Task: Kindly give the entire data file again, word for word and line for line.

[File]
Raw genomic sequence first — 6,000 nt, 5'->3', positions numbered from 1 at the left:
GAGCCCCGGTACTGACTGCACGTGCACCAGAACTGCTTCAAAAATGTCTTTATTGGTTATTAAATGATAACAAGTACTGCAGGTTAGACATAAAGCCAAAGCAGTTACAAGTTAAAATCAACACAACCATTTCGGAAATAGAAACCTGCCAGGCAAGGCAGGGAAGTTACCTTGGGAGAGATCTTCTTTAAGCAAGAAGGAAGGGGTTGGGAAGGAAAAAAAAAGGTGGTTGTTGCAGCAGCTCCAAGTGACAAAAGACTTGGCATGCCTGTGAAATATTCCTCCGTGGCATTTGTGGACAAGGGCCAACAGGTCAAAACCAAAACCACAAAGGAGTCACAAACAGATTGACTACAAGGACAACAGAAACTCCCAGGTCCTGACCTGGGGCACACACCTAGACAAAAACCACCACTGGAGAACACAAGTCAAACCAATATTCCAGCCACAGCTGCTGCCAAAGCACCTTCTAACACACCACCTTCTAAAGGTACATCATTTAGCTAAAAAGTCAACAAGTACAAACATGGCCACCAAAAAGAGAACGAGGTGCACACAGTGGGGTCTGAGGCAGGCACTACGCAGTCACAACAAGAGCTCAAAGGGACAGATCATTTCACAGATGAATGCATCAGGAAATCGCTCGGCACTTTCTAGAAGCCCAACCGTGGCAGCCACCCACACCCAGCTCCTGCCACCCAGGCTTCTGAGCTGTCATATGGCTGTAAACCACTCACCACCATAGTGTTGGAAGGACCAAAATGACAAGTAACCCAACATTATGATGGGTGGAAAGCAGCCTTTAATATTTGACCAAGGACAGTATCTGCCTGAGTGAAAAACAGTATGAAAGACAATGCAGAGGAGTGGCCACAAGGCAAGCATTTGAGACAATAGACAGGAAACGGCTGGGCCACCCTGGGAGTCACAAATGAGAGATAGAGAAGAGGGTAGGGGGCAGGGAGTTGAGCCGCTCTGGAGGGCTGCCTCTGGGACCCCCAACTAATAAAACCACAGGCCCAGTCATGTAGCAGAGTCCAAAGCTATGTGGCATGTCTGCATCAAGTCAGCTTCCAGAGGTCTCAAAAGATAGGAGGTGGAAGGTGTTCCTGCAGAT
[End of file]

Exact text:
Raw genomic sequence first — 6,000 nt, 5'->3', positions numbered from 1 at the left:
GAGCCCCGGTACTGACTGCACGTGCACCAGAACTGCTTCAAAAATGTCTTTATTGGTTATTAAATGATAACAAGTACTGCAGGTTAGACATAAAGCCAAAGCAGTTACAAGTTAAAATCAACACAACCATTTCGGAAATAGAAACCTGCCAGGCAAGGCAGGGAAGTTACCTTGGGAGAGATCTTCTTTAAGCAAGAAGGAAGGGGTTGGGAAGGAAAAAAAAAGGTGGTTGTTGCAGCAGCTCCAAGTGACAAAAGACTTGGCATGCCTGTGAAATATTCCTCCGTGGCATTTGTGGACAAGGGCCAACAGGTCAAAACCAAAACCACAAAGGAGTCACAAACAGATTGACTACAAGGACAACAGAAACTCCCAGGTCCTGACCTGGGGCACACACCTAGACAAAAACCACCACTGGAGAACACAAGTCAAACCAATATTCCAGCCACAGCTGCTGCCAAAGCACCTTCTAACACACCACCTTCTAAAGGTACATCATTTAGCTAAAAAGTCAACAAGTACAAACATGGCCACCAAAAAGAGAACGAGGTGCACACAGTGGGGTCTGAGGCAGGCACTACGCAGTCACAACAAGAGCTCAAAGGGACAGATCATTTCACAGATGAATGCATCAGGAAATCGCTCGGCACTTTCTAGAAGCCCAACCGTGGCAGCCACCCACACCCAGCTCCTGCCACCCAGGCTTCTGAGCTGTCATATGGCTGTAAACCACTCACCACCATAGTGTTGGAAGGACCAAAATGACAAGTAACCCAACATTATGATGGGTGGAAAGCAGCCTTTAATATTTGACCAAGGACAGTATCTGCCTGAGTGAAAAACAGTATGAAAGACAATGCAGAGGAGTGGCCACAAGGCAAGCATTTGAGACAATAGACAGGAAACGGCTGGGCCACCCTGGGAGTCACAAATGAGAGATAGAGAAGAGGGTAGGGGGCAGGGAGTTGAGCCGCTCTGGAGGGCTGCCTCTGGGACCCCCAACTAATAAAACCACAGGCCCAGTCATGTAGCAGAGTCCAAAGCTATGTGGCATGTCTGCATCAAGTCAGCTTCCAGAGGTCTCAAAAGATAGGAGGTGGAAGGTGTTCCTGCAGAT